It is with great sadness for us at the CBS that our book productions editor, Dan Montero has decided to leave and “seek new challenges,” as he put it. Today is his last day of work. Many thanks, Dan, for the wonderful books you produced, and for being a great friend and colleague!
Dan has served as publications editor for the Center for Basque Studies since August, 2009, during which time he has managed the publication of books on many Basque topics. He sat down and recalled some of his favorites, “there can’t be any single story like that of Oui Oui Oui of the Pyrenees, it is a publisher’s dream. The manuscript, written by local artist and Basque Mary Jean Etcheberry, was brought to us by her grandnieces as a carbon copy of a typed manuscript that had been passed down through the family. Artwork on original blocks. And a story that grabbed me as soon as I sat down to read it, it is a really beautiful book and I feel so lucky that I got to work on it.”
Another exceptional story that he recalls particularly fondly is that of Winnemucca, Nevada author, Joan Errea, and her tremendous memoirs about her mother and father, My Mama Marie and A Man Called Aita. Joan had published the books in spiral notebooks, with drawings by Bert Paris, but it was her daughter, Lianne Iroz, who brought them in to the Center. “I’ve particularly loved the homegrown books about the West we’ve done,” he recalls, “especially My Mama Marie, I can almost imagine Marie stepping down from the train and being spoken to in Basque by her future husband, Arnaud Paris. And knowing the place where it happened makes it all that much more meaningful.”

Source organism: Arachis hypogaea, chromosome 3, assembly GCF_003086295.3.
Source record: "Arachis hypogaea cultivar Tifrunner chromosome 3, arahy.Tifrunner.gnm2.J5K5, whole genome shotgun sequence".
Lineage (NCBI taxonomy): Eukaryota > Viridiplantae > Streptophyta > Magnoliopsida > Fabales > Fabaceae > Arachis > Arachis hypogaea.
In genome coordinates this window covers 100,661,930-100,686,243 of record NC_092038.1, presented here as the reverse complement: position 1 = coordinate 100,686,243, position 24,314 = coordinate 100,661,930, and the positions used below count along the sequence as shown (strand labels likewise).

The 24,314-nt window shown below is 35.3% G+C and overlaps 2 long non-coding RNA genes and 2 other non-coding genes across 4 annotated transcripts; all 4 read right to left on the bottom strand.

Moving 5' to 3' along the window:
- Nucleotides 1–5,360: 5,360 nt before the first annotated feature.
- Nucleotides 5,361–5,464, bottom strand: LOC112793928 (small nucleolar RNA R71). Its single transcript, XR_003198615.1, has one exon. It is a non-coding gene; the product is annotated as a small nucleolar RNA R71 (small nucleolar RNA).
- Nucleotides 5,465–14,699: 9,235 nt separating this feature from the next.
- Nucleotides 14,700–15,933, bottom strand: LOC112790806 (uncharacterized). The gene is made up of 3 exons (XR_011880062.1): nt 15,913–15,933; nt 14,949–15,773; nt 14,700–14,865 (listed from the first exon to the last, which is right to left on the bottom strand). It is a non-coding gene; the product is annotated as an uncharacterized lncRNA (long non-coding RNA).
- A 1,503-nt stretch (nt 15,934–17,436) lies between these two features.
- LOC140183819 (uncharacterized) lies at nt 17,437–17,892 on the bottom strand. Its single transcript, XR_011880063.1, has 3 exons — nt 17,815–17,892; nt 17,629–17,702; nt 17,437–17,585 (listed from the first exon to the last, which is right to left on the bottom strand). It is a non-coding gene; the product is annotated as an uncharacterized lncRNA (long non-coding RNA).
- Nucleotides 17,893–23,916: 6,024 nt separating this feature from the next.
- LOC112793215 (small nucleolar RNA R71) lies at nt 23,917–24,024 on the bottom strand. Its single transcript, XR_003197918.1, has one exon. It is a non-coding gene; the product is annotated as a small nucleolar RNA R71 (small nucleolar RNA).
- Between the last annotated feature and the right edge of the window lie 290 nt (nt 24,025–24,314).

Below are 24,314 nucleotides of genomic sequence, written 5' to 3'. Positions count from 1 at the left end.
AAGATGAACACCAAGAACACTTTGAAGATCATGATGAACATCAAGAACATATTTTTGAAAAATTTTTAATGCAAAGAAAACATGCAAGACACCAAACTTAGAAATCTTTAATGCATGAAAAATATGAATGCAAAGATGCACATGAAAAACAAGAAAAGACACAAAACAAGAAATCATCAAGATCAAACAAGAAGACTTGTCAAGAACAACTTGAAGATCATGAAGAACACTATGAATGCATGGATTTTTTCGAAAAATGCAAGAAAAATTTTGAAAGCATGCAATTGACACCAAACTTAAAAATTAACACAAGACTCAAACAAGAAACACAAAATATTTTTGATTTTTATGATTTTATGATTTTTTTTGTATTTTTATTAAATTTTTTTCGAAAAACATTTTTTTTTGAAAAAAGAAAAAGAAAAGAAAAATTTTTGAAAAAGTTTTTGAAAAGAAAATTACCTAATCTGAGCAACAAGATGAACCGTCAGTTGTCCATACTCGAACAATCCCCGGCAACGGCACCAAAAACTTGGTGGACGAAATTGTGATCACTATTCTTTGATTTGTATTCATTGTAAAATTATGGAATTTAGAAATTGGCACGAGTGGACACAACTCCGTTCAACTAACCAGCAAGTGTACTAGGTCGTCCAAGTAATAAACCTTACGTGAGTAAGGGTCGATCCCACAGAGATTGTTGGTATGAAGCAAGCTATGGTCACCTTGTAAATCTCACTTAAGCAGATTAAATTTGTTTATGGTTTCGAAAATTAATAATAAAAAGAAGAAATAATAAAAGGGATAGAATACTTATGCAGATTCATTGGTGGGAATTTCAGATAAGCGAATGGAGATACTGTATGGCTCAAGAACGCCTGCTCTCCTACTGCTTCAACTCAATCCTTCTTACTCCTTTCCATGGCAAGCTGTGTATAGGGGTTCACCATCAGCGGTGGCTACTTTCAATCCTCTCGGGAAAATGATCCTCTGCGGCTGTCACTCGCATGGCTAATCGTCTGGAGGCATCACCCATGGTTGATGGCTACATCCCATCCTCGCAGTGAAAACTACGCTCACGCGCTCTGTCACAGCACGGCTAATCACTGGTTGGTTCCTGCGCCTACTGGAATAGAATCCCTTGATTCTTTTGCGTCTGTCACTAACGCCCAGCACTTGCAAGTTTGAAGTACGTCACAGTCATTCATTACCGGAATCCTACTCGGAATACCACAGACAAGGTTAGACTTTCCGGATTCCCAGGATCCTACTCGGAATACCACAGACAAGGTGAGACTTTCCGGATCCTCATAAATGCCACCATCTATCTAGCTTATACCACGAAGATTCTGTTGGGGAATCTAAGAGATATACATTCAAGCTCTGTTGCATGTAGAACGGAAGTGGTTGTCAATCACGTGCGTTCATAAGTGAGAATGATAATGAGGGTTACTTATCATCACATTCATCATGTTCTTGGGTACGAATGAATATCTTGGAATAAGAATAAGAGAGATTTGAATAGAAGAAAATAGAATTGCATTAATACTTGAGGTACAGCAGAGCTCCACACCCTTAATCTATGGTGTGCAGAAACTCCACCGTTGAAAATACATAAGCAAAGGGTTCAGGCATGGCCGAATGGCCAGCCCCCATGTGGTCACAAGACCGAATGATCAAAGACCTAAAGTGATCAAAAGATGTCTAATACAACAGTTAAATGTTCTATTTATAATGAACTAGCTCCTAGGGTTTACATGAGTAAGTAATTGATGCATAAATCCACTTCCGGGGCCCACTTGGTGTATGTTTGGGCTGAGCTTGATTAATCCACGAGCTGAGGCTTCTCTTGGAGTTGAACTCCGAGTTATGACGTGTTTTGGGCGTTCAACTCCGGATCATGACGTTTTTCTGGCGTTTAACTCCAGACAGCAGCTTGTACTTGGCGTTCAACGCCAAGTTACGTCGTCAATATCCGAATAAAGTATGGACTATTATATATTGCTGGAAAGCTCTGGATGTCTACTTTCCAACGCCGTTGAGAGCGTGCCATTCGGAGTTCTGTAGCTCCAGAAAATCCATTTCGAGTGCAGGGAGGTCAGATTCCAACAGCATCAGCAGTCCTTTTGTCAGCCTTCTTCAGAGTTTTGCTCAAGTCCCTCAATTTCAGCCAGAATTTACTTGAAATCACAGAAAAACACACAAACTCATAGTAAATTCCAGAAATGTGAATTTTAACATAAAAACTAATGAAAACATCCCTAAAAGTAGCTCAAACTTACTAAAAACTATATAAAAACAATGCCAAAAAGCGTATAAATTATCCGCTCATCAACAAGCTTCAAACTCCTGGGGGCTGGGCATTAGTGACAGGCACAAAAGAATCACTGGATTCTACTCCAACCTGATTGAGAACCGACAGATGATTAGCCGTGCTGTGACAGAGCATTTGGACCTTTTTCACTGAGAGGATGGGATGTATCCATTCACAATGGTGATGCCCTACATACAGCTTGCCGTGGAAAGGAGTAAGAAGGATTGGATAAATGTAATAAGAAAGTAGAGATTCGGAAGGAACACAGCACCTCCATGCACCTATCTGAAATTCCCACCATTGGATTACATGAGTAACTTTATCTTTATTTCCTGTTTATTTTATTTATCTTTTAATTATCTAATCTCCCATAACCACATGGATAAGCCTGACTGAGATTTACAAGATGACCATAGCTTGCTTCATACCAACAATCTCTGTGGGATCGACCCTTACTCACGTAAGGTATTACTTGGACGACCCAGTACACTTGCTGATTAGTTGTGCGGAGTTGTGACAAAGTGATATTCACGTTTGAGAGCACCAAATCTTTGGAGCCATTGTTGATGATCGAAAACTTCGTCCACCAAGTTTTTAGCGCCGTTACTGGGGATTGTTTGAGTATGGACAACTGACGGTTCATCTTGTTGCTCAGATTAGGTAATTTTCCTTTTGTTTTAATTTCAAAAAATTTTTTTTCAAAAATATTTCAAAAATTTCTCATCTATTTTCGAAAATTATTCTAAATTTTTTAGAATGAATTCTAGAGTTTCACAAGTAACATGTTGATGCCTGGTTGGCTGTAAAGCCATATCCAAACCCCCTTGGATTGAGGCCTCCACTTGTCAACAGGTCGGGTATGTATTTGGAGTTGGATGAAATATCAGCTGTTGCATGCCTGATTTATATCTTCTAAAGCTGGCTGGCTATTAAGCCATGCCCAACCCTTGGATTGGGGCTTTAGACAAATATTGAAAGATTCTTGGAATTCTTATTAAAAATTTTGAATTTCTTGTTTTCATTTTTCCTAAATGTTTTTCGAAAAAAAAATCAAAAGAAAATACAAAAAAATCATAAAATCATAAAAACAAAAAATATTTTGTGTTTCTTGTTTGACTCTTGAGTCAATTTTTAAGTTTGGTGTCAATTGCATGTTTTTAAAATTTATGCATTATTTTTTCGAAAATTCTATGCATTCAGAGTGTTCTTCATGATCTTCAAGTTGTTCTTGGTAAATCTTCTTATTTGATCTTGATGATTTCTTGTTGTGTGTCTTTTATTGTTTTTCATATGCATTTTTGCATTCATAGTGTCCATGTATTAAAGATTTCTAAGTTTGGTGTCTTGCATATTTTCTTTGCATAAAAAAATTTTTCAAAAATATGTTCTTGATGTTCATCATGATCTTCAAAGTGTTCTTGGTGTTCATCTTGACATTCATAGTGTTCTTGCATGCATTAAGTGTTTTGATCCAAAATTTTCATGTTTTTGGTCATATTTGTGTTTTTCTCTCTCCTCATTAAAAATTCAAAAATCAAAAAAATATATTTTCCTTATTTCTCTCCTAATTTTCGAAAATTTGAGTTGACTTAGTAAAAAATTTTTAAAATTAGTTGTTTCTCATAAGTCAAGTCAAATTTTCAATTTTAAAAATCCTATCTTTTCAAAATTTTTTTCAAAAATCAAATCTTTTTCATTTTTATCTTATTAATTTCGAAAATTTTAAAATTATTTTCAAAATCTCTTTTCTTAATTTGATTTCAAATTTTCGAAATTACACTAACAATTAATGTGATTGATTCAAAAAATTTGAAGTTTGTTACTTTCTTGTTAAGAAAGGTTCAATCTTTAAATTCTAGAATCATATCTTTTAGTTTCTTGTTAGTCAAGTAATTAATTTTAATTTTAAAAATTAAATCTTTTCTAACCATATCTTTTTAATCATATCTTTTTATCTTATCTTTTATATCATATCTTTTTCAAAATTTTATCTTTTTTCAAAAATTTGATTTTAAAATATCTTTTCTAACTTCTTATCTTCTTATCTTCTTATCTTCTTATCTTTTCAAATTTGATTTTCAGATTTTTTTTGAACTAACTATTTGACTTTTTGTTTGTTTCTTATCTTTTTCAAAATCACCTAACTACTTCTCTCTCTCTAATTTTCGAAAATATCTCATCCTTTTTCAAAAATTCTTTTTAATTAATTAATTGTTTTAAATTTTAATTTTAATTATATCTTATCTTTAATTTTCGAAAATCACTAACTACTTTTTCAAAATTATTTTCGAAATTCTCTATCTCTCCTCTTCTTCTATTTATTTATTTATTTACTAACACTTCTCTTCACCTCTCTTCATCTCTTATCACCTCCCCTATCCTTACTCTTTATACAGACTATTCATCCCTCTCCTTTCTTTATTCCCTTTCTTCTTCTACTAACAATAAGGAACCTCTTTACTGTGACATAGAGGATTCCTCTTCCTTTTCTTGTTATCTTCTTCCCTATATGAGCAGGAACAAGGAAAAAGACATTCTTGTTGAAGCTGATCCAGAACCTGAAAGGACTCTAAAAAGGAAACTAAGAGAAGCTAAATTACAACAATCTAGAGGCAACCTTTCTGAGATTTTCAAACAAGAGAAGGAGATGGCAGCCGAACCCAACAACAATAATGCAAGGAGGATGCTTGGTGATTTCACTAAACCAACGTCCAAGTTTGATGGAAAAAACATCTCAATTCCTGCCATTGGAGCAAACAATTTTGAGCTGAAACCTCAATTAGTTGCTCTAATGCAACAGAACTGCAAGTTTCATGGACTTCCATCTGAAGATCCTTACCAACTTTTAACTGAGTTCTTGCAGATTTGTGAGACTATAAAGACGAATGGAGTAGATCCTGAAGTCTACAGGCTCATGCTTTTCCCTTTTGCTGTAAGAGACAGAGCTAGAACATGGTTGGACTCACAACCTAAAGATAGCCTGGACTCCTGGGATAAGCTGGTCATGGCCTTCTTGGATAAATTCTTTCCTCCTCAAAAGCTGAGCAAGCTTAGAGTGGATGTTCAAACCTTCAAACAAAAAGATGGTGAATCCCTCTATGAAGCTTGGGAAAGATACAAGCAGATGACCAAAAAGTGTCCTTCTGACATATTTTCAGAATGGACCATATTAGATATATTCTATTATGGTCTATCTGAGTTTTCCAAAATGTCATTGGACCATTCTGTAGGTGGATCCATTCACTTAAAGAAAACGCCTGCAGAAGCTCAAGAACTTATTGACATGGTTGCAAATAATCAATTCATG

When asked about the specific challenges that he has enjoyed about publishing Basque books, he answers, “in general, it has been a pleasure to work in a place that takes on so many and so many complex translations, from Basque usually, but also Spanish, French, and even German!”This was the case with the publication of The Selected Writings of Alexander von Humboldt for the Basque Classics Series. “Translations were especially hard because I don’t have much Basque, but I had the masterful editing of Cameron J. Watson. Without him many of our books would not have been possible, he is a true scholar in the best meaning of the word and I will miss working with him and our weekly Skype meetings!”
Other highlights he recalls fondly are sales trips he made the Durango Azoka, for him “a deeply meaningful cultural event that I was blessed to be a part of, and to meet so many great Basques at our booth.” And a trip to Buffalo, Wyoming, for the NABO Convention, “it’s an incredible part of the world,” he says, “and it means even more to me because, even though I had never been there, I imagined it and held it dear due to working on Buffalotarrak and Zelestina Urza in Outer Spaceby David Romtvedt, a truly special novel.”
He also would like to thank all of the visitors, grad students, and friends who have spent time at the Center; professors Xabier Irujo, Sandra Ott, Joseba Zulaika, Mariann Vaczi, and professor emeritus Bill Douglass, for their dedication to research on Basque culture; and all of the student assistants who have helped him through the years, especially Kim Jo Daggett, Joannes Zulaika, Ezti Villanueva, Meg Montero, and Carly Sauvageau. He has a special thanks for Kate Camino, for being a great coworker and friend, and for “holding the place together.” He adds, “I give my most heartfelt thanks to all those people who have picked up and read one of the Basque books I’ve had the absolute honor of working on while I have been here. I love books more than just about anything, and without readers there are no books. So mila eskerto our readers!”
We wish you all the best, and hope to see you around sometime! Agur Dan, eskerrik asko eta ondo ibili!